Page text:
Ulcerative dermatitis in broiler chickens: the effects of wet litter.
Avian Pathol. 14(3):353-364

SANDØE, P. and H.B. SIMONSEN (1992):
Assessing animal welfare: where does science end and philosophy begin?
Animal Welfare 1:257-267

SAVORY, J. (1995):
Broiler Welfare: problems and prospects.
Arch. Geflügelkd. (Sonderheft 1):48-52

SCHMIDT, V. and H. LÜDERS (1976): <br/Ulcerations of the sole and toe pads of fattened turkey cocks.
Berlin München Tierarztlicher [sic] Wochenschrift 89(3):47-50

WISE, D.R. (1978):
Nutrition-disease interactions of leg weakness in poultry. Recent advance in animal nutrition.
Oxford: Butterworth Heinemann Ltd, pp.41-57

[Page 10]

For example, Dawkins (1983) and Duncan (1996) have claimed that animal welfare is mainly related to the subjective feelings of the animals, whereas Broom (1996) has stressed the animal’s ability to adapt to and cope with its environment as crucial for animal welfare. [...]

When we want to assess animal welfare, there are a number of different indicators which can be used, such as productivity, mortality and health, ethological measures and physiological and immunological measures (Broom, 1991). None of these indicators can give the full picture alone. Often ethical and political considerations must also be taken into account (Rushen and de Passillé, 1992; Sandøe and Simonsen, 1992).

[Page 11]

In a review paper, Savory (1995) mentions poor litter quality as one of the three main categories contributing to welfare problems in broilers. Harms and Simpson (1975) reported that birds with foot-pad dermatitis had an unsteady walk, and Hester (1994) described how foot-pad dermatitis causes birds to walk with a hobbling gait. Nevertheless, it is very difficult to identify lameness caused by foot-pad dermatitis in a commercial flock. As broilers with foot-pad dermatitis usually get the same kind of lesions on both feet, severely affected birds are rarely seen limping, but are instead less likely to move. Poor litter is recognised as a welfare problem also in turkey production (Hocking, 1993). [...]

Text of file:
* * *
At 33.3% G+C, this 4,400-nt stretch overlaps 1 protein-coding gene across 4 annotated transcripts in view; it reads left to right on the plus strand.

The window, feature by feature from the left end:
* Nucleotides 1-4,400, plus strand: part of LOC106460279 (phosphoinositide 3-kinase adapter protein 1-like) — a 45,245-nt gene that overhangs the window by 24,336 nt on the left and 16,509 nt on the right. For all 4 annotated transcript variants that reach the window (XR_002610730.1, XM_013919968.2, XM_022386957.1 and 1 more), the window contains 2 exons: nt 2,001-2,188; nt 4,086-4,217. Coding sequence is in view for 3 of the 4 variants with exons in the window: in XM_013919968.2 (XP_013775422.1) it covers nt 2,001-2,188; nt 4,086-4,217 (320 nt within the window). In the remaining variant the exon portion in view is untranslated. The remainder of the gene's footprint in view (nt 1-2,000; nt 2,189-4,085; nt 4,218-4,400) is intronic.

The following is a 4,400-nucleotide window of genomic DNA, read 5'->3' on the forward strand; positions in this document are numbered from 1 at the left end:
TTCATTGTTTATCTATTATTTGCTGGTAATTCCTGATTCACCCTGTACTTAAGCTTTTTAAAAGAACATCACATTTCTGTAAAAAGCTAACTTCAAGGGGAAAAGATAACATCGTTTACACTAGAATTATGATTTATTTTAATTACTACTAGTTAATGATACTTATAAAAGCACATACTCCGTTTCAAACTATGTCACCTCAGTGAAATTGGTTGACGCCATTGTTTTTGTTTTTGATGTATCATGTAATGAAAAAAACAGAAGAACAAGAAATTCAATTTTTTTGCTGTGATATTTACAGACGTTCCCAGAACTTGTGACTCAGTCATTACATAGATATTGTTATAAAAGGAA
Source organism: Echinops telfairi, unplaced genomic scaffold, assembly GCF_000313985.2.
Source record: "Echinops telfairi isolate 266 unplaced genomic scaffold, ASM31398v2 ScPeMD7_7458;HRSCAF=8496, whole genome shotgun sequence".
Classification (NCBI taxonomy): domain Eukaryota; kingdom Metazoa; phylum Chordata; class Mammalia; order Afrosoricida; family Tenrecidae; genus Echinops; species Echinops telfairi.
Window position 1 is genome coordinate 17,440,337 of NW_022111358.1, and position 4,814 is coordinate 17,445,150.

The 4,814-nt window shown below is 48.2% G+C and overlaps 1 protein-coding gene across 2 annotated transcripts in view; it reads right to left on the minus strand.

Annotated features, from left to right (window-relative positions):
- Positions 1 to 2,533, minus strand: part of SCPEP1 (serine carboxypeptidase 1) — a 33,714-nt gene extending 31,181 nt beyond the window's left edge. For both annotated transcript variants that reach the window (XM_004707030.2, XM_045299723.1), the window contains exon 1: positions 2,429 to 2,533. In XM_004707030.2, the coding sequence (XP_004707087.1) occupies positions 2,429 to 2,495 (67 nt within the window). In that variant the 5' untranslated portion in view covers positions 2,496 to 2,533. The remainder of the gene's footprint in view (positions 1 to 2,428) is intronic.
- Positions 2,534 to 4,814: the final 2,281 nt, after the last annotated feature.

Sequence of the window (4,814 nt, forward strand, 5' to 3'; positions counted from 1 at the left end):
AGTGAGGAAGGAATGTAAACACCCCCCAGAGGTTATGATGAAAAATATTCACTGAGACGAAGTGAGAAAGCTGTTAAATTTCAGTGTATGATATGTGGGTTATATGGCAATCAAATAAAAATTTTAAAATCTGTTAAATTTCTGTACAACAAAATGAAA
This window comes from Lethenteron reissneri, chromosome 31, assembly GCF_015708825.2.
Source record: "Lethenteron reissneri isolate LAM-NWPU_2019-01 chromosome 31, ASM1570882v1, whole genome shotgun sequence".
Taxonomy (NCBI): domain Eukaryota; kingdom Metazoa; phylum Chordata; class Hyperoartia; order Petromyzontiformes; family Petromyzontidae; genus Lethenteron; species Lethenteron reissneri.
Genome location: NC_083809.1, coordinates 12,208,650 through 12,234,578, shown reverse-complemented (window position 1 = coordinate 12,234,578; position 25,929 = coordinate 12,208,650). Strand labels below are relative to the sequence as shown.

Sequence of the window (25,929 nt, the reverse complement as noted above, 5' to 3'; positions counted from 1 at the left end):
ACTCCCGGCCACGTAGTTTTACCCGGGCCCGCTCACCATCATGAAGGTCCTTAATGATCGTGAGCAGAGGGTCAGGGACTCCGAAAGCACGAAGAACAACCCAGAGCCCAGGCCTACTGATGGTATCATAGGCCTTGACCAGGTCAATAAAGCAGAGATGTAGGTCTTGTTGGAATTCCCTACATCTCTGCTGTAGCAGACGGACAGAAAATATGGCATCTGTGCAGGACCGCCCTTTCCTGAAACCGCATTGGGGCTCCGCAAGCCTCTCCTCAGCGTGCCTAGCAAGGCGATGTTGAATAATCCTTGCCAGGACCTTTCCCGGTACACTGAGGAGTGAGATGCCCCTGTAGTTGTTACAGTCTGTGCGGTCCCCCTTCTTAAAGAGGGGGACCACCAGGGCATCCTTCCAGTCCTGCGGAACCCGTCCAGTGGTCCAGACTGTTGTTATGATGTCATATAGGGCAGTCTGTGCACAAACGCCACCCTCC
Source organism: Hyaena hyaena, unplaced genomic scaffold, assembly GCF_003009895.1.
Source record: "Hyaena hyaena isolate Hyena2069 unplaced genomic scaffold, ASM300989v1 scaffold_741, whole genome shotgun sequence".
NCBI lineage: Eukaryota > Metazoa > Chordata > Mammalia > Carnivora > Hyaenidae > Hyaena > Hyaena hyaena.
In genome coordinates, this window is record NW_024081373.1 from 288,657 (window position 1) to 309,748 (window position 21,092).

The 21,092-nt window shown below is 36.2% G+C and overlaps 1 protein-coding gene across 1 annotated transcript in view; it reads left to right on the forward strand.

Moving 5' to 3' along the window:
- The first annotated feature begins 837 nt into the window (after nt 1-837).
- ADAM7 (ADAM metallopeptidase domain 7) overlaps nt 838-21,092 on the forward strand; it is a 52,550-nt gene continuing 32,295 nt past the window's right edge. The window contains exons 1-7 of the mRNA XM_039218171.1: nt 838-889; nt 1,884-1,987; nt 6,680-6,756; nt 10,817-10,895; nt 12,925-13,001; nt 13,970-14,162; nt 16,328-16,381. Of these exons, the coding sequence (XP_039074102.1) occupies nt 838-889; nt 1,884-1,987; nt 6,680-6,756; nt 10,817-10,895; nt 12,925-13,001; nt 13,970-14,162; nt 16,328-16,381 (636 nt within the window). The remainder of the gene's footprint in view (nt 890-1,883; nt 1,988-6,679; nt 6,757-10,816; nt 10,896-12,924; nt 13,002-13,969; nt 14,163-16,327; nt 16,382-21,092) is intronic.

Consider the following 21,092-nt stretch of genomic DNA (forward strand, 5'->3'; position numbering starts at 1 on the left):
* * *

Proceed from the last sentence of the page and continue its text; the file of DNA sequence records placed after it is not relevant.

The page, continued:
Apart from animal welfare aspects, foot-pad dermatitis is relevant to the poultry meat industry for several reasons. It has been indicated that broilers with severe foot-pad dermatitis show slower weight gain (Martland, 1985; Ekstrand and Algers, 1997), which has been suggested to be a result of pain-induced inappetance (Martland, 1985). In a paper describing a study on turkey poults, Schmidt and Lüders (1976) suggested that the lesions cause pain, resulting in a reluctance to move and thus decreased feed consumption. Martland (1984) reported an association between wet litter and a reduction in body weight in groups which also had a high incidence of foot-pad dermatitis. If the problem is widespread in a flock, this can lead to substantially reduced profit for the producer. As flocks with a high incidence of foot-pad dermatitis often also show a high prevalence of other types of contact dermatitis, such as breast blisters and hock burns (Greene et al., 1985; Martland, 1985), in addition to lower body weights, downgrading may adversely affect the profitability of these flocks (Wise, 1978; Cravener et al., 1992).

[Page 15]

Thus the Broiler Foot-Health Programme was created, as a part of the Animal Welfare Programme (Figure 3).


Broom, D. (1991). Assessing welfare and suffering. Behavioural Processes, 25: 117-123.

Broom, D. M. (1996). Animal welfare defined in terms of attempts to cope with the environment. Acta Agriculturae Scandinavica, 27(Section A, Animal Science Suplementum): 22-28.

Cravener, T. L., Roush, W. B. and Mashaly, M. M. (1992). Broiler production under varying population densities. Poultry Science, 71(3): 427-433.

Dawkins, M. (1983). Battery hens name their price: consumer demand theory and the measurement of ethological "needs". Animal Behaviour, 31: 1195-1205.

Duncan, I. J. H. (1996). Animal welfare defined in terms of feelings. Acta Agriculturae Scandinavica, 27(Section A, Animal Science Suplementum): 29-35.

Ekstrand, C. and Algers, B. (1997). The effect of litter moisture on the development of foot-pad dermatitis in broilers. 11th International Congress of the World Veterinary Poultry Association, Budapest. 370.

Greene, J. A., McCracken, R. M. and Evans, R. T. (1985). A contact dermatitis of broilers - clinical and pathological findings. Avian Pathology, 14(1): 23-38.